80

For example I need 5.0 to become 5, or 4.3000 to become 4.3.

3
  • 11
    Note: Unlike the top answer in the linked question, all of these answers rely on an expected input of only one decimal place. Everything longer than one decimal place will be rounded, which may not be desired behaviour.
    – tommoyang
    Commented Jun 4, 2014 at 2:07
  • 1
    This is ugly as hell but it works: String.format(doubleVal).replaceAll("\\.0+$", "");
    – mvmn
    Commented Jan 18, 2019 at 15:55
  • 4
    P.S. Ended up using this: DecimalFormat("#.################").format(doubleVal); // This ensures no trailing zeroes and no separator if fraction part is 0 (there's a special method setDecimalSeparatorAlwaysShown(false) for that, but it seems to be already disabled by default). But will produce up to 16 digits of fractional part (and you can put more # there if you think 16 is not enough).
    – mvmn
    Commented Jan 20, 2019 at 12:38

3 Answers 3

108

You should use DecimalFormat("0.#")


For 4.3000

Double price = 4.3000;
DecimalFormat format = new DecimalFormat("0.#");
System.out.println(format.format(price));

output is:

4.3

In case of 5.000 we have

Double price = 5.000;
DecimalFormat format = new DecimalFormat("0.#");
System.out.println(format.format(price));

And the output is:

5
10
  • 6
    this fails the case of 5.0 becoming 5, as it will always add a .0 to the end of numbers. Commented Jan 7, 2013 at 22:25
  • 2
    Thank you for Your comment. Now I have figured out that I should have used 0.#. Commented Jan 7, 2013 at 22:29
  • 46
    this fails in the case of 4.32 which becomes 4.3 Commented Jan 30, 2014 at 19:29
  • 14
    @Chisko The question asks how to "remove trailing zeros". Commented Feb 1, 2017 at 5:42
  • 3
    A double type can't really do this. If you're willing to switch to BigDecimal, here's the solution.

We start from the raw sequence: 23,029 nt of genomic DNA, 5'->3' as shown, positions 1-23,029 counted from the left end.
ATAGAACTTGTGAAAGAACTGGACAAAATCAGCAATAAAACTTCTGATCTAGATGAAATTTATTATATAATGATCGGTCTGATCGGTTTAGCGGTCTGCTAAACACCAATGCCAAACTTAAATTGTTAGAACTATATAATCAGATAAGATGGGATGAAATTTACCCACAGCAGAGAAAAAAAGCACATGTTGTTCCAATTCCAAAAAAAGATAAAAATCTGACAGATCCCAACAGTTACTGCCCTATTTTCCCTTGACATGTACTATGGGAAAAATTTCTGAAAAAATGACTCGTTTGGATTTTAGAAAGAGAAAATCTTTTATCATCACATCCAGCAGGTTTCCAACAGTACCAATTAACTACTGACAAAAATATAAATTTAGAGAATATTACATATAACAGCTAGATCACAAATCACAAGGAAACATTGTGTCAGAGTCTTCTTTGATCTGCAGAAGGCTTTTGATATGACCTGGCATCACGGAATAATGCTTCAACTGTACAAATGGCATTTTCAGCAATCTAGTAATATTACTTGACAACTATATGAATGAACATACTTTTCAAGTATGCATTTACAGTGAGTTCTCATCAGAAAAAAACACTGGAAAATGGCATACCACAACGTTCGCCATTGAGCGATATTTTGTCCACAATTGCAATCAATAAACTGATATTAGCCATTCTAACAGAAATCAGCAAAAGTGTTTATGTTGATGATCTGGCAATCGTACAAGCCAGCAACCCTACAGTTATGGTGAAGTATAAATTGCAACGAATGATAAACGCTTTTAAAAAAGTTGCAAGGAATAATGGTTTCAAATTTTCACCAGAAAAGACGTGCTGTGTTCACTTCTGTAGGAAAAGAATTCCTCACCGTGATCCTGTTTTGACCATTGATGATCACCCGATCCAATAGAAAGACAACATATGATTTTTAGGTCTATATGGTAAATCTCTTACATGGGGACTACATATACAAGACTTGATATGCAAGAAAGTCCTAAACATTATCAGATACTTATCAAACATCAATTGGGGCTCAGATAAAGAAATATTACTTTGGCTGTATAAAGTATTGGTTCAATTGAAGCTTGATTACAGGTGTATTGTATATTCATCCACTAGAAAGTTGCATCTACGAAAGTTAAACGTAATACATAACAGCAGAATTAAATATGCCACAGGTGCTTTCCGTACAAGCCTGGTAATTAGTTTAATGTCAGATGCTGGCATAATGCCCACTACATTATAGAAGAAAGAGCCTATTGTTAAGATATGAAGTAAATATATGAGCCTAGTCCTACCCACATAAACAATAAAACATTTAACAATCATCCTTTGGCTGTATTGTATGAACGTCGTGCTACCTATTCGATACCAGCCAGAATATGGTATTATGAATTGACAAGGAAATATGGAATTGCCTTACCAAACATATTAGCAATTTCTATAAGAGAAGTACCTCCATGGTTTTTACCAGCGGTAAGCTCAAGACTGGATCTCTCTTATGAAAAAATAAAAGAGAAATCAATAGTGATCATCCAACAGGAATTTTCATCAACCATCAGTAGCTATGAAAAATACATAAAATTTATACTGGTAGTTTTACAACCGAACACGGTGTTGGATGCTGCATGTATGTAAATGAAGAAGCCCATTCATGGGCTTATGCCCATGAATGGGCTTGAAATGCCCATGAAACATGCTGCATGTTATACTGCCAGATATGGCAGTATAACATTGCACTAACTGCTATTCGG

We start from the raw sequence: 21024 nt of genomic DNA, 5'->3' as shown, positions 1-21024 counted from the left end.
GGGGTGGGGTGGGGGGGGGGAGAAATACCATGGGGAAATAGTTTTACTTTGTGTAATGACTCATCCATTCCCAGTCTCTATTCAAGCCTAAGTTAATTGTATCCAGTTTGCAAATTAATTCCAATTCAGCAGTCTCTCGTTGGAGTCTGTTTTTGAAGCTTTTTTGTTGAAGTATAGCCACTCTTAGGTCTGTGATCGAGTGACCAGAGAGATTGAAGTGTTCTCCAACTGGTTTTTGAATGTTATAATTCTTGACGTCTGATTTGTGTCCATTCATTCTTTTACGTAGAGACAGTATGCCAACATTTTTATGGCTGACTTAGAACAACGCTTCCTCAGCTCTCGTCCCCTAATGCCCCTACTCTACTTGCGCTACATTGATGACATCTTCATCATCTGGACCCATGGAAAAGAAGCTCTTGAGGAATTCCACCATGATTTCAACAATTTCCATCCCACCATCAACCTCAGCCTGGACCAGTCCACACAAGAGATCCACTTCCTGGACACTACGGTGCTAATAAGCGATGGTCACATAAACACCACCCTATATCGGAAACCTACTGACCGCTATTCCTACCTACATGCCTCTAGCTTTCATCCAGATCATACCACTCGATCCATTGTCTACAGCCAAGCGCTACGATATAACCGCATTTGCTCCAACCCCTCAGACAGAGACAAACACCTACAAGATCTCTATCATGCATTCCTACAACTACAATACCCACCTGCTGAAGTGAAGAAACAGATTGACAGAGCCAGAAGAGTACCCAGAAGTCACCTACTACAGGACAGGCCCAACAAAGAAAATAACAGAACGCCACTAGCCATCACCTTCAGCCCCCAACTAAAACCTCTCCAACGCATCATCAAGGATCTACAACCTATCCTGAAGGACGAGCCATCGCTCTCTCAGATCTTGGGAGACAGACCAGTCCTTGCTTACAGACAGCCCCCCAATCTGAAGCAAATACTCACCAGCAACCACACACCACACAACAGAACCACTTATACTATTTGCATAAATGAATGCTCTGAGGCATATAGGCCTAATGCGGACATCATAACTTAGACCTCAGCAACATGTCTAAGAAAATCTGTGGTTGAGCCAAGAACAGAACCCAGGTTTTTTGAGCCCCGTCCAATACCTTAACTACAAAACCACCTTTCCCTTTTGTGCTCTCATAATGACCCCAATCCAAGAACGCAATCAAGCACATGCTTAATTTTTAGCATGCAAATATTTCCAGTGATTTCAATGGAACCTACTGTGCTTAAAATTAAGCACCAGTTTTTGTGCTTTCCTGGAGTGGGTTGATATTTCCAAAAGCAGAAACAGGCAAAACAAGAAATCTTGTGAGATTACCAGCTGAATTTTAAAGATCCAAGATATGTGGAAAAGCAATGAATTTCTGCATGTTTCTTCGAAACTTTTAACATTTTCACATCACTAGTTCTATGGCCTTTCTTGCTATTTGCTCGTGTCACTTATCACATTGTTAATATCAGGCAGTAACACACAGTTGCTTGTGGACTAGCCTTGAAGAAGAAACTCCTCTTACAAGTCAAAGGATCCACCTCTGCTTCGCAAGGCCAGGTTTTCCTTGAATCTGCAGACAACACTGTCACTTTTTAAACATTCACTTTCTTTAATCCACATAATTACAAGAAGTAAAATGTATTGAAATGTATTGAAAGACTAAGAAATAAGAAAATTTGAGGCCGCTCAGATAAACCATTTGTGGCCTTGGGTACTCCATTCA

– Rok Povsic
    Commented Apr 15, 2019 at 11:36
7

Use DecimalFormat

  double answer = 5.0;
   DecimalFormat df = new DecimalFormat("###.#");
  System.out.println(df.format(answer));
2
  • 14
    Won't this round the numnber like in case of 5.000001
    – VikrantY
    Commented Jun 15, 2014 at 20:40
  • 55
    It does and that's why this is wrong... Commented Mar 3, 2015 at 5:42
1

Use a DecimalFormat object with a format string of "0.#".

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  • 19
    this fails in the case of 4.32 which becomes 4.3
    – narancs
    Commented Mar 31, 2016 at 12:50
  • 1
    fair point, although the OP didn't indicate how many places were desired. I can't think of a good reason to truncate trailing 0's but keep non-zeros as far as they are printable. IMHO, when printing a double, the code should specify the desired number of digits of precision (the number of #'s after the period).
    – dashrb
    Commented Apr 13, 2016 at 13:59
  • 2
    @Karoly DecimalFormat df = new DecimalFormat("###.##"); df.setRoundingMode(RoundingMode.HALF_UP); System.err.println(df.format(4.325)); System.err.println(df.format(4.30)); System.err.println(df.format(4.00));
    – Uncle Iroh
    Commented Jun 30, 2016 at 16:13
  • 2
    @dashrb The OP was very explicit about what he wanted. He wants to remove trailing zeroes. Do you understand what the word "trailing" means? Commented Sep 12, 2020 at 1:06
  • @UncleIroh FYI this provides correct solution even after removing the RoundingMode.HALF_UP but keeping #.### Commented Jan 13, 2021 at 18:04

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